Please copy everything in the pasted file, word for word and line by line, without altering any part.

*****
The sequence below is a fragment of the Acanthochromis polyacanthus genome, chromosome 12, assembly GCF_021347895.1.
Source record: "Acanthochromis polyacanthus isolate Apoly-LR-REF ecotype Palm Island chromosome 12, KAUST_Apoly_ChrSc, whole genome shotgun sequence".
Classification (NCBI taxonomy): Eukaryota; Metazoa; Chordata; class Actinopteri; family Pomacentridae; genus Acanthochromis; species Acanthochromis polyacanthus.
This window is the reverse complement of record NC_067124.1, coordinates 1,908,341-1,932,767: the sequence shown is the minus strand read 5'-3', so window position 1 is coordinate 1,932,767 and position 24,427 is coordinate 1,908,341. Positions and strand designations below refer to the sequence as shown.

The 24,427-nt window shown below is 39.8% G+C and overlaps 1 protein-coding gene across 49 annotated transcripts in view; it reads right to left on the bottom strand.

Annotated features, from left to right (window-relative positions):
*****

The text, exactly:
The sequence below is a fragment of the Acanthochromis polyacanthus genome, chromosome 12, assembly GCF_021347895.1.
Source record: "Acanthochromis polyacanthus isolate Apoly-LR-REF ecotype Palm Island chromosome 12, KAUST_Apoly_ChrSc, whole genome shotgun sequence".
Classification (NCBI taxonomy): Eukaryota; Metazoa; Chordata; class Actinopteri; family Pomacentridae; genus Acanthochromis; species Acanthochromis polyacanthus.
This window is the reverse complement of record NC_067124.1, coordinates 1,908,341-1,932,767: the sequence shown is the minus strand read 5'-3', so window position 1 is coordinate 1,932,767 and position 24,427 is coordinate 1,908,341. Positions and strand designations below refer to the sequence as shown.

The 24,427-nt window shown below is 39.8% G+C and overlaps 1 protein-coding gene across 49 annotated transcripts in view; it reads right to left on the bottom strand.

Annotated features, from left to right (window-relative positions):